Personal Injury

How and Where Do I File a Personal Injury Lawsuit?

By Prathyusha Chowdri, J.D., University of Maryland School of Law
Updated: Jun 17th, 2020

After an accident or injury, if you think someone else's negligence played a part in what happened, you might be thinking about filing a personal injury lawsuit. And the specifics of how and where you will be filing your case depend on the nature and extent of your losses. Who you're trying to sue and where the incident occurred may also be factors. Read on for the details. (Keep in mind that you might not need to file a lawsuit if your injury claim settles out of court, as most do.)

Small Claims Court

You first need to decide whether you are filing your injury claim in small claims court or regular civil court.

Small claims court is for personal injury lawsuits with a low amount of damages (meaning the amount of money you are asking for as compensation for your losses). Most states set a small claims limit of somewhere between $3,000 and $15,000 (for the rules where you live, see Nolo's 50-State Chart of Small Claims Court Dollar Limits).

If the amount you plan to ask for is below your state's threshold, you may want to consider small claims court, where cases tend to proceed faster and more informally compared with civil court. In fact, once the initial papers are filed, your case will probably be resolved after one court appearance.

Civil Court

If your damages are higher than the limit for small claims court, then you need to file your personal injury complaint (that's the document that starts the lawsuit) in the proper branch of your state's civil court system.

Jurisdiction and Venue. You need to file your complaint in a court that has the authority to preside over your case (jurisdiction) and is in the appropriate location (venue). While federal courts need federal jurisdiction to hear a case, almost any case can be filed in state court in terms of subject matter. Certainly a state civil court will have jurisdiction over a personal injury matter. Venue is typically the place where the defendant resides, and/or where the injury occurred.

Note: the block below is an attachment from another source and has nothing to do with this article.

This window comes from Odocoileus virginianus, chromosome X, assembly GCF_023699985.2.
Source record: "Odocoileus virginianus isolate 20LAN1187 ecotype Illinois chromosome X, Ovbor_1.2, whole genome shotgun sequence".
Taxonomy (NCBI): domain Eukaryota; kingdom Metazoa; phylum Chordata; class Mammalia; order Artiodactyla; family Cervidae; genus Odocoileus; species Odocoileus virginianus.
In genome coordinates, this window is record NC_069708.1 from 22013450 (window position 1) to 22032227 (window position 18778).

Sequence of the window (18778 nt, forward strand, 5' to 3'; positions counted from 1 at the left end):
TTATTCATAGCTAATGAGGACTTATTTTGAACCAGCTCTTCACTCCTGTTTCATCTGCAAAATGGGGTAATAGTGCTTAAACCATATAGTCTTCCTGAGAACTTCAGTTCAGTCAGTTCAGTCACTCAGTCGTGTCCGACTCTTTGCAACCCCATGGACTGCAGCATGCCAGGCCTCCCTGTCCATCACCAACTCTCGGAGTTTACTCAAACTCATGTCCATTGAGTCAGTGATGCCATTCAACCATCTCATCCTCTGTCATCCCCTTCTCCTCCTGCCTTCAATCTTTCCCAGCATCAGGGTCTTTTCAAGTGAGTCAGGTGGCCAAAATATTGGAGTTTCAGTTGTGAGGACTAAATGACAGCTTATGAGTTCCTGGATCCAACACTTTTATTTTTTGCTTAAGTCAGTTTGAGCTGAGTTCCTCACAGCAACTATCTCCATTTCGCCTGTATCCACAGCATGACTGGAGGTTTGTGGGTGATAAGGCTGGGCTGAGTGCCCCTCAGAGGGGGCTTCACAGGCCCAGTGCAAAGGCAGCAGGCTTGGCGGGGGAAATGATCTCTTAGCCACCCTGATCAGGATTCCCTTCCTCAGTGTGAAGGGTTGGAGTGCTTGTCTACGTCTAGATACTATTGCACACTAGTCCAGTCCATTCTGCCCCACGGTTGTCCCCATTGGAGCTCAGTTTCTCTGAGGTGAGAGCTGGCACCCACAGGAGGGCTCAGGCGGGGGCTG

Initial Documents. Your personal injury attorney will handle the preparation and filing of the initial documents in your personal injury lawsuit. If you don't have an attorney, go to the court’s website and locate the local rules regarding the forms of "pleadings." Look for the form of a "complaint," which is the initial filing, in which you state your case against the defendant.

Some websites may even have sample pleadings you can use to draft the complaint. Pay attention to the kind of information you need to include. For example, almost all local rules require a statement in the complaint asserting that the jurisdiction and venue are proper.

The website should also tell you what forms or documents you need to attach to your complaint. For example, sometimes when you sue a local government (New York City, for example) you are required to first file a Notice of Claim before you file the complaint. You must then attach the notice of claim to the complaint.

Filing the Complaint. Your attorney (or you) will take the complaint (and any necessary supporting documents) to the courthouse and file it with the clerk of the court.

Bring your checkbook or exact cash to pay the filing fee (typically between $200 and $300) because the courthouse might not accept credit cards. Get details on the filing fee through the court’s website or by calling the clerk of the court.

Service of Process. After you file a complaint, you need to "effectuate service" on the defendant. This simply means that you need to provide a copy of the papers you are filing to the defendant. It is very important that you properly serve the defendant, because the court can dismiss your case if you do not. You must then retain proof that you properly served the defendant, and file it with the court. Learn more about serving the defendant in a personal injury case.

While you are at the courthouse, you can ask the clerk of the court how to provide proper service of process. These rules vary by jurisdiction. The general rule is that someone who is 18 years of age or older and who is not a party to the lawsuit can serve the defendant. However, in some jurisdictions, you can serve the defendant via certified mail. Often, plaintiffs pay for a sheriff or a private investigator to effectuate service.

What's Next?

You have now initiated the litigation phase of your personal injury case. Now you wait for the defendant to file an Answer to your complaint, and for the court to either hold a conference and/or provide a schedule for your case (including the start of the discovery process).

If you've got questions about what to expect at any stage of your case, your attorney will have the answers. Learn more about how an attorney can make a difference in a personal injury case.

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